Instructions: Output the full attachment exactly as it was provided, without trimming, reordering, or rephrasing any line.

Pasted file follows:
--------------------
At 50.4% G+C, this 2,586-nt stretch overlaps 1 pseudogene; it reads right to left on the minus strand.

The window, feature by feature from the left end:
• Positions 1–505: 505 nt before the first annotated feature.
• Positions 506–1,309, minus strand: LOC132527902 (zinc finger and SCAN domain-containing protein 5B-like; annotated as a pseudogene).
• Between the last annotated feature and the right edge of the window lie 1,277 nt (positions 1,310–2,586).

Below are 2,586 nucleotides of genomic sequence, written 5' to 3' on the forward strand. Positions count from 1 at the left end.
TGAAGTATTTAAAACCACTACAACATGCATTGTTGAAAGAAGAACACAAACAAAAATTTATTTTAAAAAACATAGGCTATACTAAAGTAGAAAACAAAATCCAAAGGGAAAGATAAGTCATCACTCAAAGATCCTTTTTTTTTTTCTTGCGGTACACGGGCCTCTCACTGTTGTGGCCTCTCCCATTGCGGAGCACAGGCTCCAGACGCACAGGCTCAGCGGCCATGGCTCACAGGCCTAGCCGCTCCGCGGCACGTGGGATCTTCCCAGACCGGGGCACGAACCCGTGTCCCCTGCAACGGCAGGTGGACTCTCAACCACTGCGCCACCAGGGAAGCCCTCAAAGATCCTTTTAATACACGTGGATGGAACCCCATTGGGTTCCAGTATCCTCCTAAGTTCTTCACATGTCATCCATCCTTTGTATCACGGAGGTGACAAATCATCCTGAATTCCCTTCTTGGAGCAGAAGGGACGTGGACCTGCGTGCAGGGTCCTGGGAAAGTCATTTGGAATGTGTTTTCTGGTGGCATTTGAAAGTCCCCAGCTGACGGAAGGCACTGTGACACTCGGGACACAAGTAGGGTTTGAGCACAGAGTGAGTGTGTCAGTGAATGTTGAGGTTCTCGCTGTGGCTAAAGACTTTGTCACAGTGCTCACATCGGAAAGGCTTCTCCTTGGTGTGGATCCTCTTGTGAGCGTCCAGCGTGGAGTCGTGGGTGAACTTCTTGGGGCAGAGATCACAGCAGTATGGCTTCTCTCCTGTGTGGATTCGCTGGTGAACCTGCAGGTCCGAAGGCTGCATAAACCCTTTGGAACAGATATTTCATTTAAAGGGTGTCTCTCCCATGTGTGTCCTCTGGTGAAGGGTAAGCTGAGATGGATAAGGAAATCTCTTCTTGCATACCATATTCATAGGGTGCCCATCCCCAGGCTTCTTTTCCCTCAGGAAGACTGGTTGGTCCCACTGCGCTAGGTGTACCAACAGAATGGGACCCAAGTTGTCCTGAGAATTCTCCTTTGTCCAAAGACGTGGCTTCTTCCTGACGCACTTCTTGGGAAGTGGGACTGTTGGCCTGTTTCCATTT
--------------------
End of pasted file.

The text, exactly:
At 50.4% G+C, this 2,586-nt stretch overlaps 1 pseudogene; it reads right to left on the minus strand.

The window, feature by feature from the left end:
• Positions 1–505: 505 nt before the first annotated feature.
• Positions 506–1,309, minus strand: LOC132527902 (zinc finger and SCAN domain-containing protein 5B-like; annotated as a pseudogene).
• Between the last annotated feature and the right edge of the window lie 1,277 nt (positions 1,310–2,586).

Below are 2,586 nucleotides of genomic sequence, written 5' to 3' on the forward strand. Positions count from 1 at the left end.
TGAAGTATTTAAAACCACTACAACATGCATTGTTGAAAGAAGAACACAAACAAAAATTTATTTTAAAAAACATAGGCTATACTAAAGTAGAAAACAAAATCCAAAGGGAAAGATAAGTCATCACTCAAAGATCCTTTTTTTTTTTCTTGCGGTACACGGGCCTCTCACTGTTGTGGCCTCTCCCATTGCGGAGCACAGGCTCCAGACGCACAGGCTCAGCGGCCATGGCTCACAGGCCTAGCCGCTCCGCGGCACGTGGGATCTTCCCAGACCGGGGCACGAACCCGTGTCCCCTGCAACGGCAGGTGGACTCTCAACCACTGCGCCACCAGGGAAGCCCTCAAAGATCCTTTTAATACACGTGGATGGAACCCCATTGGGTTCCAGTATCCTCCTAAGTTCTTCACATGTCATCCATCCTTTGTATCACGGAGGTGACAAATCATCCTGAATTCCCTTCTTGGAGCAGAAGGGACGTGGACCTGCGTGCAGGGTCCTGGGAAAGTCATTTGGAATGTGTTTTCTGGTGGCATTTGAAAGTCCCCAGCTGACGGAAGGCACTGTGACACTCGGGACACAAGTAGGGTTTGAGCACAGAGTGAGTGTGTCAGTGAATGTTGAGGTTCTCGCTGTGGCTAAAGACTTTGTCACAGTGCTCACATCGGAAAGGCTTCTCCTTGGTGTGGATCCTCTTGTGAGCGTCCAGCGTGGAGTCGTGGGTGAACTTCTTGGGGCAGAGATCACAGCAGTATGGCTTCTCTCCTGTGTGGATTCGCTGGTGAACCTGCAGGTCCGAAGGCTGCATAAACCCTTTGGAACAGATATTTCATTTAAAGGGTGTCTCTCCCATGTGTGTCCTCTGGTGAAGGGTAAGCTGAGATGGATAAGGAAATCTCTTCTTGCATACCATATTCATAGGGTGCCCATCCCCAGGCTTCTTTTCCCTCAGGAAGACTGGTTGGTCCCACTGCGCTAGGTGTACCAACAGAATGGGACCCAAGTTGTCCTGAGAATTCTCCTTTGTCCAAAGACGTGGCTTCTTCCTGACGCACTTCTTGGGAAGTGGGACTGTTGGCCTGTTTCCATTT